Rammas Echor, as noted before, is almost impossible to defend due to its massive size. However, that is not its purpose. Its mere presence immensly complicates logistics of any attacking army: doors in the wall are a logistical chokepoint, so any army that has forced Rammas Echor either has to accept that fact, or destroy the wall (and we see Mordor doing that – with gunpowder). Further, road which leads from Osgilliath towards Minas Tirith passes through Rammas Echor, and the point where it passes the wall is defended by Causeway Forts. It is here that Faramir fights a delaying action against forces of Mordor, and rearguard positioned at the forts can cover the withdrawal across Pelennor.

Fields of Pelennor are not an defensive obstacle per se, but still function as one. As Faramir’s forces retreat from Rammas Echor, his rear guard – consisting of cavalry – is harrying the enemy force, forcing it to maintain formation and thus take its sweet time crossing the Pelennor.

Minas Tirith is a massive fortress. As a result, enemy has to mount either a siege or an assault. Both present a difficulty. In sieges, attackers often suffered as much as defenders – especially in the era before railway. And army which may be sitting at its ass for months at the time still needs to be supplied – and there are limits in that ability. It is likely these logistical concerns which motivate Witch King to mount an assault; but assault is in itself incredibly difficult, especially as Minas Tirith is easily one of most fortified cities in fiction. It has seven concentric walls, and in a post I am writing for my blog I estimated the city to be 1,5 kilometers across (in films, it is only 200 meters or so – as height and width of the city are more or less equal). It thus replicates outlined strategy in microcosmos.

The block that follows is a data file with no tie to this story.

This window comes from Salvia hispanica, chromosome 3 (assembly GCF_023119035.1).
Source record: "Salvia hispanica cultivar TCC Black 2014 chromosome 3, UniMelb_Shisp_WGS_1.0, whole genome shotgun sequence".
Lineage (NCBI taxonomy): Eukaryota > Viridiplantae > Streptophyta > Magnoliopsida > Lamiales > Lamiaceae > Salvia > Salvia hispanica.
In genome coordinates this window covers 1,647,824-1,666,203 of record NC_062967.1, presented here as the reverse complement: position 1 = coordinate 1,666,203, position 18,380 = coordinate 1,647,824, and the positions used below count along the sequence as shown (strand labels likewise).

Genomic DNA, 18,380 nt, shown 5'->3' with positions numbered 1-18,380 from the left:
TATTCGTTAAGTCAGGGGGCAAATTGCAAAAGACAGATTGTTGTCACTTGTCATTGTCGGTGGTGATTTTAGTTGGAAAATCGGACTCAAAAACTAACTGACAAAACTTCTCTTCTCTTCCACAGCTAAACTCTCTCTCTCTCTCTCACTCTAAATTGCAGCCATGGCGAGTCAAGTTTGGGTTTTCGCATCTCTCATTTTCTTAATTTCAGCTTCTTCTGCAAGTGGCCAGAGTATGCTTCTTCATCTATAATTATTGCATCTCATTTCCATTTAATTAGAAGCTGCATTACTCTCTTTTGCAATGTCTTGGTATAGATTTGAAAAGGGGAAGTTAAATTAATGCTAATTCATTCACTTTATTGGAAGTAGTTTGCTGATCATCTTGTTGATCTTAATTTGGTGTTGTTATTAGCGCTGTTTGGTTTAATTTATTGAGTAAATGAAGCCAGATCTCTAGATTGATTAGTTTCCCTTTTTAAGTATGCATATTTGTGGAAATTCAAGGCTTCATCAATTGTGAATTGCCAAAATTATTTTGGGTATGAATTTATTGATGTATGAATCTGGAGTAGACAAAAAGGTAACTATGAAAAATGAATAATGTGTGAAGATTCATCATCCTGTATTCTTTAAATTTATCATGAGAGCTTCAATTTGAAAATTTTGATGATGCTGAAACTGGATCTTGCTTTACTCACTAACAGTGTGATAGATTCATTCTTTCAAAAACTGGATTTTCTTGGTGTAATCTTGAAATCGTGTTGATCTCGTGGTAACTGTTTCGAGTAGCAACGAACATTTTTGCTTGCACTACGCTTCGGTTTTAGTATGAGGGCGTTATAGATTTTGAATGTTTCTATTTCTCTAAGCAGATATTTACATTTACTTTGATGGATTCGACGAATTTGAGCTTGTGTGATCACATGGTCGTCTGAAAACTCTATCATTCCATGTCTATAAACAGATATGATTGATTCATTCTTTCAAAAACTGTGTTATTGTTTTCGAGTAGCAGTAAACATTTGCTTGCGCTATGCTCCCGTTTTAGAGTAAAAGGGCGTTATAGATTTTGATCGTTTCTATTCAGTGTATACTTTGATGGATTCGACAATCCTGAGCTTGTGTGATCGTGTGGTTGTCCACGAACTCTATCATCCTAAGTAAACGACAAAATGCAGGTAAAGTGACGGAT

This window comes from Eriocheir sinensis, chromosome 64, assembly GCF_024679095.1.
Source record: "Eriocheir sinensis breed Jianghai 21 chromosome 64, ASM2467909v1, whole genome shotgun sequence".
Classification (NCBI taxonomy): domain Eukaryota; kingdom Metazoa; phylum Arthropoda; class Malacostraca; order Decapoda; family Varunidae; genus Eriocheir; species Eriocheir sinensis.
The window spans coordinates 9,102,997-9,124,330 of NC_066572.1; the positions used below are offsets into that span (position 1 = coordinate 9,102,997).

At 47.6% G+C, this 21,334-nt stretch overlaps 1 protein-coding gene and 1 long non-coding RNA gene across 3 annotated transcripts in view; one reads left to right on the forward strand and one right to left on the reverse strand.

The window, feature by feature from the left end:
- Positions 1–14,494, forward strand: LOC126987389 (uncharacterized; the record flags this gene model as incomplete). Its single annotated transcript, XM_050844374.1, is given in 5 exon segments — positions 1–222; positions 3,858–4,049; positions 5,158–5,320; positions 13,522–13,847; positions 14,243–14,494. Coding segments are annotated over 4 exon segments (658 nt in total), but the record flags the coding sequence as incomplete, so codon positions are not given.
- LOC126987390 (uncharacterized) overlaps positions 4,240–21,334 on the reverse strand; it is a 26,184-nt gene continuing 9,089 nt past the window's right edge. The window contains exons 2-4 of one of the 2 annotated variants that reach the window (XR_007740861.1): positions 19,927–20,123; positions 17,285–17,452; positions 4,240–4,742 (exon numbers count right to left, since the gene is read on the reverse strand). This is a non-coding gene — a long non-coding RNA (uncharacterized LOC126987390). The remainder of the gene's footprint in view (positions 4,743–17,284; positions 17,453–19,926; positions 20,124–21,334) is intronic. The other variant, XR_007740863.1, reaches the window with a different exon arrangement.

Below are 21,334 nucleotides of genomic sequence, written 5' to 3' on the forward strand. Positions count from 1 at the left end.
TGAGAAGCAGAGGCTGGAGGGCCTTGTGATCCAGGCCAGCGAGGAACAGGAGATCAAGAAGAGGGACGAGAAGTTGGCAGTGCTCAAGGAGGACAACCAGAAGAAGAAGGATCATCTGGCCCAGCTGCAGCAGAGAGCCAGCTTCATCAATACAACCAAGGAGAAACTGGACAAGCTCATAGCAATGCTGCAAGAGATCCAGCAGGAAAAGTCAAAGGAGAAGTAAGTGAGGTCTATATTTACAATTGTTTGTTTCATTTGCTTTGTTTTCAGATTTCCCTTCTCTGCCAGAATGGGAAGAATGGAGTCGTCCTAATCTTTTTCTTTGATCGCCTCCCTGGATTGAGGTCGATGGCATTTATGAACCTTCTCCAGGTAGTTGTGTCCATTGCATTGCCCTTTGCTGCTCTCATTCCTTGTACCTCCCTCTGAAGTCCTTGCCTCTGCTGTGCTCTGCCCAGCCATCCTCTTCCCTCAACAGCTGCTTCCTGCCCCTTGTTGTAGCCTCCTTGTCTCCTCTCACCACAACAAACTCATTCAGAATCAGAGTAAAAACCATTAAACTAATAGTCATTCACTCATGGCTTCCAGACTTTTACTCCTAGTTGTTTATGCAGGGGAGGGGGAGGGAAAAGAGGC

Overall, the aim is not to destroy the enemy, but to delay them. There are no magical logistics in Middle Earth – orcs have to eat, even if that means eating each other. And Minas Tirith can resist any army that can be kept in the field for the long time, which means that the only way to take the city is by the storm. Even then, however, city’s defensive architecture makes such an undertaking an extremely costly affair, in terms of both lives and time. Just to give an example, final siege of Minas Ithil lasted for two years. Combined with previously outlined characteristics, there is usually time enough for reinforcements to arrive. First siege also lasted for perhaps a year before the city fell. Minas Tirith also was reinforced before the siege by provincial forces, which were summoned by the beacons.